The stadium at Hillsborough, I am fairly sure, is not particularly pretty, but then I have never a seen a ‘pretty’ football stadium. Anfield, and indeed Goodison Park, in Liverpool look very, shall we say, ‘industrial’. St. James’ Park in Exeter looks like a plastic rain-shelter that would collapse in a strong breeze – in fact, I’m half-convinced it really is one. Old Trafford in Manchester looks like a dirty porridge bowl with spikes sticking out of it. The City Of Manchester Stadium at Eastlands looks like an alien spaceship decorated by Laurence Llewellyn-Bowen. Ibrox Park in Glasgow looks like a crashed alien spaceship decorated by Laurence Llewellyn-Bowen. Don’t get me wrong, these are great stadia, with one obvious exception. (I mean, really. Old Trafford? What a heap…) But to look at them from the outside is an exercise in Puritan-style self-chastisement. No language on Earth, to the best of my knowledge, has ever invented the expression, “As pretty as a football stadium”, and there is good reason for that. My honest impression of Hillsborough from walking around it was that it looks like a multi-storey pharmaceuticals warehouse with the roof caved in. That sounds quite bad enough of course, but for the first ten minutes or so as I toured its outskirts, my view of it was something akin to Sweeney Todd’s parlour. This was because when I saw it, I recognised it enough from the many pictures I had seen down the years to hear the name ‘Hillsborough’ in my thoughts, but then heard the name subtly changing to ‘Horror’. It meant I just couldn’t be fair to it.

The Leppings Lane sign on the junction with Catch Bar Lane

The Leppings Lane sign on the junction with Catch Bar Lane.

I saw a sign on the wall at the junction that said ‘Leppings Lane’. I thought for a moment, given the old-fashioned engraving style and the almost total loss of paint that it must have been the sign I had seen in video clips from the day of the Disaster, but I would later find a likelier candidate right next to the entry concourse of the stadium. I turned right, and feeling the weight of every step I took, walked for the first time in my life along Leppings Lane. I walked past an electrical appliance store called Flair that had a notice in the window imploring me to look it up on Facebook – oops, for some reason I keep forgetting to – and across a bridge over the river. And then I arrived on the corner, the bend in the road, and I found myself standing on the edge of the entry concourse to the West Stand of Hillsborough Stadium. There were a couple of people milling about here, heading for their cars that were parked up in the middle of the concourse. There was also a fair bit of traffic rumbling past on the road behind me – despite its name suggesting quite a minor road, Leppings Lane is in fact a very busy thoroughfare. Otherwise it was quite still. It felt eerie.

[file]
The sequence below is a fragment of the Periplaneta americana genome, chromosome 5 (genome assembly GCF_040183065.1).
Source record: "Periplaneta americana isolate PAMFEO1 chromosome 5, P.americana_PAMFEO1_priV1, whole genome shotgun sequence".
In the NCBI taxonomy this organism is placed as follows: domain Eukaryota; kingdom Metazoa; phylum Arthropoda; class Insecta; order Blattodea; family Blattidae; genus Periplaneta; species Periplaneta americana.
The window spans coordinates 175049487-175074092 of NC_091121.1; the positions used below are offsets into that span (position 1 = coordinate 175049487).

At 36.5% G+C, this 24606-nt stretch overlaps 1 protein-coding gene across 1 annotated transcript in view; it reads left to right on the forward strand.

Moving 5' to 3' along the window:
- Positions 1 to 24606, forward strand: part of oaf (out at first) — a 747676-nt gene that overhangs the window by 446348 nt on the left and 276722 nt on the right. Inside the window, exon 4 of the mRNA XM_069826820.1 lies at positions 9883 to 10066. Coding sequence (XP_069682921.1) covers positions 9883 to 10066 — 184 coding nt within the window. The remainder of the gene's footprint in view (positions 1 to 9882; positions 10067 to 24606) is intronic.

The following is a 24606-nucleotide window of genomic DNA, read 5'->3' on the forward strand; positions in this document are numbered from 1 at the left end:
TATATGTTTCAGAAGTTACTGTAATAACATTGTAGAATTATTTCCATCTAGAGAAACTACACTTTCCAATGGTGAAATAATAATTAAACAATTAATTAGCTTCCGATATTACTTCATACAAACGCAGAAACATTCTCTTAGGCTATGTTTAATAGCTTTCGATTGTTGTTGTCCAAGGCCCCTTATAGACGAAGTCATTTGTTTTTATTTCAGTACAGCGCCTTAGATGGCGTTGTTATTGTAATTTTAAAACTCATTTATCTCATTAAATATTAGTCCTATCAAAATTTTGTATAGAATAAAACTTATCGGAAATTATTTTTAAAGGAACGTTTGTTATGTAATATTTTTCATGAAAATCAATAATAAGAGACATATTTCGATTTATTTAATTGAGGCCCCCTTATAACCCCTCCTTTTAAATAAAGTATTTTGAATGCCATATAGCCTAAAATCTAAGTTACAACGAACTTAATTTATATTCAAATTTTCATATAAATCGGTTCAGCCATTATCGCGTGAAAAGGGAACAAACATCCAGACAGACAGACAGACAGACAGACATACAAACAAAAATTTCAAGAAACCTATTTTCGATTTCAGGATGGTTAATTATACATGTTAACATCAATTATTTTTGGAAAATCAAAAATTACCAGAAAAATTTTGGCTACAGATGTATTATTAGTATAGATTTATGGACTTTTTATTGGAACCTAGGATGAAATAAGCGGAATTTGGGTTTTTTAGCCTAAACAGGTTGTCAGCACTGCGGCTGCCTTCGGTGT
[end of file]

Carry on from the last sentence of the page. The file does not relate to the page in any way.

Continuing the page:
I glanced back over my shoulder and was genuinely amazed at just how much narrower Leppings Lane really is than television pictures made it look back in 1989. It’s true what they say about the curvature of a camera lens, it exaggerates and distorts. I just couldn’t believe that, back in 1989, the South Yorkshire Police had allowed such a huge crowd to build up on such a narrow street without noticing a lot earlier how seriously out-of-hand things were getting.

I looked ahead once more and surveyed the concourse. It was, again, smaller than the pictures from 1989 might suggest, and it really scared me to realise just how many people had been crammed into this area all those years before. The very fact that I was standing on that same bit of ground that they had been was certainly not lost on me. The lay-out today is of course somewhat different from then. The perimeter wall with the turnstiles and exit gates has been rebuilt completely, and quite a lot closer to the rear wall of the West Stand. Ominously, I saw that one of the turnstile banks was called ‘C’. It is next to an exit gate, called ‘Exit Door 5’, rather than an exit gate itself. But I still can’t help feeling that it would have been rather more sensitive to give it a different name altogether, given how close it is to the position where Gate C once stood.